Maryland MinoritiesEdit This Page
From FamilySearch Wiki
It is important to learn the ethnic origin and racial history of your ancestors. The historical background can help you identify where your ancesstors lived and when they lived there, where they migrated, and types of records they might be listed in. Often neighborhoods published their own newspapers, had thier own cemeteries, businesses and churches.
Search for members of minority groups in the same records you would search for anyone else. Then search for additional records of a particular minority. Families often chose to lived in neighborhoods where others of their ethnic and racial origins lived.
Baltimore Maryland is a major port, with passenger list for the years 1820-1921;
Maryland has had a diverse ethnically since it's founding. Political and religious refugees have formed a large part of Maryland's immigration.
Some of the ethnic groups in Maryland include: American Indians, African American, Asian, Chinese, Czech, Dutch, English, French, Germans, Hispanic, Irish, Italians, Japanese, Jewish, Latin Americans, Lithuanians, Pacific Islanders, Polish, Scandinavians, Scottish, Ukranians, Hispanic and Welsh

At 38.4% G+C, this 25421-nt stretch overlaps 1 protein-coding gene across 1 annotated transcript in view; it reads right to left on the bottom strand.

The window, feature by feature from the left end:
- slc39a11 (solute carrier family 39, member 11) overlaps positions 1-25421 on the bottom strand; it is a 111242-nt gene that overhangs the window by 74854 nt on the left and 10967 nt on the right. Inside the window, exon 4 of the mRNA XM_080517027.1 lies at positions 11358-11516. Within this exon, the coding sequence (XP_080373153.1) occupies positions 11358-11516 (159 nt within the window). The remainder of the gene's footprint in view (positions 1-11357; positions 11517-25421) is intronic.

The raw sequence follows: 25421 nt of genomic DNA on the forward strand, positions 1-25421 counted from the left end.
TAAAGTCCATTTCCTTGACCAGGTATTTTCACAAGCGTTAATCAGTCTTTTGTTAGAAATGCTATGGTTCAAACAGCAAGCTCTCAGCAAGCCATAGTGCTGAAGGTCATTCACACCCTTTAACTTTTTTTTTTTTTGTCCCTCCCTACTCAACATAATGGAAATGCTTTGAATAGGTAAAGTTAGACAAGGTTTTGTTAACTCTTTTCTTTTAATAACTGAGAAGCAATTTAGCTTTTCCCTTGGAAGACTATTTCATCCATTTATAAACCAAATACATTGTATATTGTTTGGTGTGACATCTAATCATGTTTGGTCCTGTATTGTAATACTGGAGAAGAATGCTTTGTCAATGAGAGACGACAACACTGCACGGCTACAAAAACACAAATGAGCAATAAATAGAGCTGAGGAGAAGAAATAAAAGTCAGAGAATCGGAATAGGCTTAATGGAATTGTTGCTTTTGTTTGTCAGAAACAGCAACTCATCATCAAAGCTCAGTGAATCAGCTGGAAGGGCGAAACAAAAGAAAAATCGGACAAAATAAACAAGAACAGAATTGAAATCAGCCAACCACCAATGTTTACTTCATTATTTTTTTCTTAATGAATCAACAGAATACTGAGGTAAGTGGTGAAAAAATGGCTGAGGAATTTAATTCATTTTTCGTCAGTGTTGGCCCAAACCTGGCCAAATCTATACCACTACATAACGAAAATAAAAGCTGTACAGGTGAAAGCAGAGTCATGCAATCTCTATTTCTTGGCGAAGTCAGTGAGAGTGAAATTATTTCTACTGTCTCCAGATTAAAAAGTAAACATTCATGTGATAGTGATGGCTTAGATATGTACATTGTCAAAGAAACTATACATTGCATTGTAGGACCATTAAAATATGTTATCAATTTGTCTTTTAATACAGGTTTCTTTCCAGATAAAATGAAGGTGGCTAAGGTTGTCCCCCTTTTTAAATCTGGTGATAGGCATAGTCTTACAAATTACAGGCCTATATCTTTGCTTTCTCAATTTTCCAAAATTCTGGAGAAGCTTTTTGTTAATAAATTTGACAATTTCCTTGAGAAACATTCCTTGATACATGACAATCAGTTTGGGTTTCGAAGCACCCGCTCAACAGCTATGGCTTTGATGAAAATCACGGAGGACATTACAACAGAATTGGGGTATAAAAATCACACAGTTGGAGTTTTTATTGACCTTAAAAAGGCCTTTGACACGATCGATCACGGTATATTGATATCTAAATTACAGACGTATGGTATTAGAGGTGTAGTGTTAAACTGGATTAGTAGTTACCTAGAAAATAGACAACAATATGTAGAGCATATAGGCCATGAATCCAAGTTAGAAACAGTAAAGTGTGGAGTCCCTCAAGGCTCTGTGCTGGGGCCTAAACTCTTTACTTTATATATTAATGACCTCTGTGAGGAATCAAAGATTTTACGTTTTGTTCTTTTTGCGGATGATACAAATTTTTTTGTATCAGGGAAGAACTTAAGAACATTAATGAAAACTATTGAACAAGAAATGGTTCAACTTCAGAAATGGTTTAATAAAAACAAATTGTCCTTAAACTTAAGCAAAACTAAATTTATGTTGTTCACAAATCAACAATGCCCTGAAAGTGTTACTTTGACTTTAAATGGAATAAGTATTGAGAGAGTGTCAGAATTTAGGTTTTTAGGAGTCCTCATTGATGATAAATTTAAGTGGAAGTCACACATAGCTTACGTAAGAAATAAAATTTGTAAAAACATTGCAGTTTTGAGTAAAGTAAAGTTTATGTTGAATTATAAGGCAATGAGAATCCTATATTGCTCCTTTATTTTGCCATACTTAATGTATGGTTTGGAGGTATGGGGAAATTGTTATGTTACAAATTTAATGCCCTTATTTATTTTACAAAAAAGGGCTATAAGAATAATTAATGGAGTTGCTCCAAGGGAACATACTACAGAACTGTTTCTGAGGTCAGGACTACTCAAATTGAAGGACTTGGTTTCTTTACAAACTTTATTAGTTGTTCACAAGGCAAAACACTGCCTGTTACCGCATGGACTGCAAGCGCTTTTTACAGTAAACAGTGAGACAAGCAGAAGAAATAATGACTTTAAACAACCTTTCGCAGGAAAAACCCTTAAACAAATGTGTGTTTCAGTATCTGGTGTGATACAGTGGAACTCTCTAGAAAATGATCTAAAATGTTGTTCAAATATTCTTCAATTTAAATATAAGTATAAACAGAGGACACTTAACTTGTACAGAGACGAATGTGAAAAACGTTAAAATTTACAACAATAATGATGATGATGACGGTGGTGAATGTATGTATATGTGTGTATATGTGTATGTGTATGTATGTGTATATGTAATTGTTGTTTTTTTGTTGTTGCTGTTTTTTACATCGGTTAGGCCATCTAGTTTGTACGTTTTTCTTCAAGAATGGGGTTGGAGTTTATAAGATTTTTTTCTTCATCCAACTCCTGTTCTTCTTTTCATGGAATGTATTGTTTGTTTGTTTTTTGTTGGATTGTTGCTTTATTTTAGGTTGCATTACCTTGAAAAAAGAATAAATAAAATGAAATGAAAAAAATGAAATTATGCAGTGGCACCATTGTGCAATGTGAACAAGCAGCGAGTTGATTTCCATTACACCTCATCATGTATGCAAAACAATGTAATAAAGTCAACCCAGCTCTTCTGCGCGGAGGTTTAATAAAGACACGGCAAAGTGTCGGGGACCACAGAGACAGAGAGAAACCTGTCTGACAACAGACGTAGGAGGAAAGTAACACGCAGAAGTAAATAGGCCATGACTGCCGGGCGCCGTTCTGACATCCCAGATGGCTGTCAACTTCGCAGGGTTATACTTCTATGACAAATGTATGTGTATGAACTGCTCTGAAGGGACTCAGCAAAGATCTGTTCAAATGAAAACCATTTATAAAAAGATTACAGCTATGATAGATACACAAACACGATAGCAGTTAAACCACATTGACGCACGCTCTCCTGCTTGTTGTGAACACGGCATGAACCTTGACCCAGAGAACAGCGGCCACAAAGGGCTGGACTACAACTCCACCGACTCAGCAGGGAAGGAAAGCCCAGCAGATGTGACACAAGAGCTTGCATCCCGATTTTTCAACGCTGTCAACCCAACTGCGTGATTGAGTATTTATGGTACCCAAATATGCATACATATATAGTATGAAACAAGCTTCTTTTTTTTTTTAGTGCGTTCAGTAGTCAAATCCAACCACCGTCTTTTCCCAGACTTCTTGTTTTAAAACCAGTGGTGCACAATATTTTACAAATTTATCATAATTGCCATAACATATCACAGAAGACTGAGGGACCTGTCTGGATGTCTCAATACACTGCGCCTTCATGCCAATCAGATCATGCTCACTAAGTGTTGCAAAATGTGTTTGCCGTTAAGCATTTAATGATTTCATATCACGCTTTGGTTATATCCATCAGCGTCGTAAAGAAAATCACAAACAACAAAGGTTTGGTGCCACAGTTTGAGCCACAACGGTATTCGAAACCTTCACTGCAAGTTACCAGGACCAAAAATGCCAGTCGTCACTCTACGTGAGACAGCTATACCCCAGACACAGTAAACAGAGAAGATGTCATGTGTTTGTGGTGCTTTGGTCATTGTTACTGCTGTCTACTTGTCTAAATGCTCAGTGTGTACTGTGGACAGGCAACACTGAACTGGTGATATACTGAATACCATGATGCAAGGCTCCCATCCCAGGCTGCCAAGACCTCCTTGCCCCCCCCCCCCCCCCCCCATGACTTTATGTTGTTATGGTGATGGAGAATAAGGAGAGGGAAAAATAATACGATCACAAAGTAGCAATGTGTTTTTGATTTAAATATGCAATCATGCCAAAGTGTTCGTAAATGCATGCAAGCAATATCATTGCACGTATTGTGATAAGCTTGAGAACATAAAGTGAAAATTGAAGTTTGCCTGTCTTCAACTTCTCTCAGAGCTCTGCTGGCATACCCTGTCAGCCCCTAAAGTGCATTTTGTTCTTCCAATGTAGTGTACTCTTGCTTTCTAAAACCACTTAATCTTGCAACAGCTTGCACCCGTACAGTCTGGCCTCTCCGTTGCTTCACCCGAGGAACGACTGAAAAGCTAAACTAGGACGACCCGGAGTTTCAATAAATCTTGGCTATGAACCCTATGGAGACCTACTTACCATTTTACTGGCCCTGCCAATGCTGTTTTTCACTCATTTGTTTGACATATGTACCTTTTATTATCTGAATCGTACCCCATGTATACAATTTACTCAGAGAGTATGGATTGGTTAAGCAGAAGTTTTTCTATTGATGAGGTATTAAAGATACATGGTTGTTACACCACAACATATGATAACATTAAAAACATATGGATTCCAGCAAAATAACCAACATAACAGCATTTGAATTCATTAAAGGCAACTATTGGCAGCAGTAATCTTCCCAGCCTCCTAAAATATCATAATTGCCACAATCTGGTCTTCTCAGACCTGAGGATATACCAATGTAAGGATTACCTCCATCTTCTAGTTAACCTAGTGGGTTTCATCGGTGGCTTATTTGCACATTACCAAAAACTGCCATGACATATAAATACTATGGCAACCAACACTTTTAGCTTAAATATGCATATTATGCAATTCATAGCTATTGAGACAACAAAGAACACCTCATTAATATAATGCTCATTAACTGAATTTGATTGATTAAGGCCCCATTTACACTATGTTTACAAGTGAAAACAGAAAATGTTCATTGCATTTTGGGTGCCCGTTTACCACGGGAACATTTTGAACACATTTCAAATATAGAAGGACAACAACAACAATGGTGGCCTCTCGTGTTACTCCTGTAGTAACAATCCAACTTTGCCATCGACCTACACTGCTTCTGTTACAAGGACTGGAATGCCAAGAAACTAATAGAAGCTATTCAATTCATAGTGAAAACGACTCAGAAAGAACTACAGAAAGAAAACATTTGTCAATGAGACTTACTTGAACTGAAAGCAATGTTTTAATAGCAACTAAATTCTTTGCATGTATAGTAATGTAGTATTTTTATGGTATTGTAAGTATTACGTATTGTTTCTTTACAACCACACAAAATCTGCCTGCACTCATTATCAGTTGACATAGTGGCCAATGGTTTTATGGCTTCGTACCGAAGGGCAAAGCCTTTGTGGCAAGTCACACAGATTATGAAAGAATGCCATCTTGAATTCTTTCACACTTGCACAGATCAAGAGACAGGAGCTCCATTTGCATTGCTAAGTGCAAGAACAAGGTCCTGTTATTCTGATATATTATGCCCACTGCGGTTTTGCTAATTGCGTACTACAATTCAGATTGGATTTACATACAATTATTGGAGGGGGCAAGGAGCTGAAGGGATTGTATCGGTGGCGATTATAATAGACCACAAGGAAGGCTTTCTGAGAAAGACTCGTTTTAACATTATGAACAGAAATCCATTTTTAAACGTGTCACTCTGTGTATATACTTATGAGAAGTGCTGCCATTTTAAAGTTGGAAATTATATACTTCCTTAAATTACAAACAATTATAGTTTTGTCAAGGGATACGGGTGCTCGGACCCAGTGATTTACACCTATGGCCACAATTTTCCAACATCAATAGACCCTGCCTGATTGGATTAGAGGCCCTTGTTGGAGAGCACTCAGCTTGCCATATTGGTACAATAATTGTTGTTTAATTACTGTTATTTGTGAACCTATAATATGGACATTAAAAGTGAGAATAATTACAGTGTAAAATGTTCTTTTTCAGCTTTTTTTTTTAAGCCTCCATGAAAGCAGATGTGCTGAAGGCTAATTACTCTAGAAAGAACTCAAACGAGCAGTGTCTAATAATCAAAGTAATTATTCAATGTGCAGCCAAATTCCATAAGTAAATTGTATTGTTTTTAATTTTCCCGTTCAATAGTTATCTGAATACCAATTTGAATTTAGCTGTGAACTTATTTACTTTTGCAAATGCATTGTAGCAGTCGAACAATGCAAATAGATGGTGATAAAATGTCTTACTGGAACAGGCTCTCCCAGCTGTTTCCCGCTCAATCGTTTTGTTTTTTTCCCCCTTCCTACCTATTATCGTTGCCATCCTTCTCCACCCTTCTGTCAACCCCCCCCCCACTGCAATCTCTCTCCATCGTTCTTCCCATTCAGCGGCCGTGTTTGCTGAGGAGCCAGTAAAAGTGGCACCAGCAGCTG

Calendar of Immigration
1730-1740: Germans oiginally from Rhineland settled in farm lands of western Maryland
1740's: English, Scottish and Scotch-Irish immigrants began settling in the western Maryland
Dutch, Swedish, Huguenot and Acadian (1755) refugee families settled in the colony
1830-1840: immigration of many Germans and Irish to Maryland
1870-1880: Many Geman Immigrants settled in Maryland
Post 1880: Poles, Bohemians, Lithuanians, Greeks, Jews (from Germany, Poland and russia), Czech, Italians, and Irish
See also: Maryland Emigration-Immigration
Post Civil War (1870-Present)
After the Civil War, African-Americans appear in the other types of records described in this outline. Use those records first. In addition, there may be other records in the Locality Search of the Family History Library Catalog under MINORITIES. A Subject or Keyword Search may also be helpful under: AFRICAN-AMERICAN. The sources listed below may also help you find records of African-American ancestors.